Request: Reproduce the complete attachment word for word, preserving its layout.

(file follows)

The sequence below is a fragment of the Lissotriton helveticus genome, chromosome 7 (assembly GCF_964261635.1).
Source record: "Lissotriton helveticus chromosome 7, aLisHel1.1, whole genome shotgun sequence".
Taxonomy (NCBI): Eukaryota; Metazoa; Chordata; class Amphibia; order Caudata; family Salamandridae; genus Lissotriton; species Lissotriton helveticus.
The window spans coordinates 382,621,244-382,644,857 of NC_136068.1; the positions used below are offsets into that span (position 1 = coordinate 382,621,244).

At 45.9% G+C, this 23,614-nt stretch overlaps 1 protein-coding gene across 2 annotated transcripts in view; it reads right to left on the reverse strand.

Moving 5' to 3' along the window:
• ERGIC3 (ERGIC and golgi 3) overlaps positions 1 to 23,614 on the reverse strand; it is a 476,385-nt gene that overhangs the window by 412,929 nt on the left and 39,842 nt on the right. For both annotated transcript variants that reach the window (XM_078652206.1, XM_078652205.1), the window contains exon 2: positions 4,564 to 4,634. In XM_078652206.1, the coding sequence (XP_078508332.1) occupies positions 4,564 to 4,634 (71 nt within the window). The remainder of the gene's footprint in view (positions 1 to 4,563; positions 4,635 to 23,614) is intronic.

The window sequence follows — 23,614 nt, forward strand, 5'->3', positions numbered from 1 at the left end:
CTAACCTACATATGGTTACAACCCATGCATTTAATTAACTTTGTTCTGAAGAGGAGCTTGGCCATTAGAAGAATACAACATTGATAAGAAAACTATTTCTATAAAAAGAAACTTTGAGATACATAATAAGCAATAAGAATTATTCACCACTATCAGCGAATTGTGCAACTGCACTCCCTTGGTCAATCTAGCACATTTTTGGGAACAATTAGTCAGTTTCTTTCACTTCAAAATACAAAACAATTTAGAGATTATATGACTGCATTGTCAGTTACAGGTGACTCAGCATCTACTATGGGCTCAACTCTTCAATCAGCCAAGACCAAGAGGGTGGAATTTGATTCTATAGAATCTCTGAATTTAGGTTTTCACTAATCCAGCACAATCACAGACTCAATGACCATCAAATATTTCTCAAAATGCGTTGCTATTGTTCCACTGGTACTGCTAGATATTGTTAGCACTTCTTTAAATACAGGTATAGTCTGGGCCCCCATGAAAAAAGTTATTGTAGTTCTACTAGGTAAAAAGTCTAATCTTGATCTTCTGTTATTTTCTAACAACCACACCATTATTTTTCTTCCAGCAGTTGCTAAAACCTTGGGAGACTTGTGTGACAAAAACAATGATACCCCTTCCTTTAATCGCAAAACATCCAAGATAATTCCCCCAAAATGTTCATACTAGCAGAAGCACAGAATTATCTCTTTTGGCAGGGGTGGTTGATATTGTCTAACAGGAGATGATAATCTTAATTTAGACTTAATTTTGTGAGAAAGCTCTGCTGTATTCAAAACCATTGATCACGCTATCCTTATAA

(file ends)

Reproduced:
The sequence below is a fragment of the Lissotriton helveticus genome, chromosome 7 (assembly GCF_964261635.1).
Source record: "Lissotriton helveticus chromosome 7, aLisHel1.1, whole genome shotgun sequence".
Taxonomy (NCBI): Eukaryota; Metazoa; Chordata; class Amphibia; order Caudata; family Salamandridae; genus Lissotriton; species Lissotriton helveticus.
The window spans coordinates 382,621,244-382,644,857 of NC_136068.1; the positions used below are offsets into that span (position 1 = coordinate 382,621,244).

At 45.9% G+C, this 23,614-nt stretch overlaps 1 protein-coding gene across 2 annotated transcripts in view; it reads right to left on the reverse strand.

Moving 5' to 3' along the window:
• ERGIC3 (ERGIC and golgi 3) overlaps positions 1 to 23,614 on the reverse strand; it is a 476,385-nt gene that overhangs the window by 412,929 nt on the left and 39,842 nt on the right. For both annotated transcript variants that reach the window (XM_078652206.1, XM_078652205.1), the window contains exon 2: positions 4,564 to 4,634. In XM_078652206.1, the coding sequence (XP_078508332.1) occupies positions 4,564 to 4,634 (71 nt within the window). The remainder of the gene's footprint in view (positions 1 to 4,563; positions 4,635 to 23,614) is intronic.

The window sequence follows — 23,614 nt, forward strand, 5'->3', positions numbered from 1 at the left end:
CTAACCTACATATGGTTACAACCCATGCATTTAATTAACTTTGTTCTGAAGAGGAGCTTGGCCATTAGAAGAATACAACATTGATAAGAAAACTATTTCTATAAAAAGAAACTTTGAGATACATAATAAGCAATAAGAATTATTCACCACTATCAGCGAATTGTGCAACTGCACTCCCTTGGTCAATCTAGCACATTTTTGGGAACAATTAGTCAGTTTCTTTCACTTCAAAATACAAAACAATTTAGAGATTATATGACTGCATTGTCAGTTACAGGTGACTCAGCATCTACTATGGGCTCAACTCTTCAATCAGCCAAGACCAAGAGGGTGGAATTTGATTCTATAGAATCTCTGAATTTAGGTTTTCACTAATCCAGCACAATCACAGACTCAATGACCATCAAATATTTCTCAAAATGCGTTGCTATTGTTCCACTGGTACTGCTAGATATTGTTAGCACTTCTTTAAATACAGGTATAGTCTGGGCCCCCATGAAAAAAGTTATTGTAGTTCTACTAGGTAAAAAGTCTAATCTTGATCTTCTGTTATTTTCTAACAACCACACCATTATTTTTCTTCCAGCAGTTGCTAAAACCTTGGGAGACTTGTGTGACAAAAACAATGATACCCCTTCCTTTAATCGCAAAACATCCAAGATAATTCCCCCAAAATGTTCATACTAGCAGAAGCACAGAATTATCTCTTTTGGCAGGGGTGGTTGATATTGTCTAACAGGAGATGATAATCTTAATTTAGACTTAATTTTGTGAGAAAGCTCTGCTGTATTCAAAACCATTGATCACGCTATCCTTATAA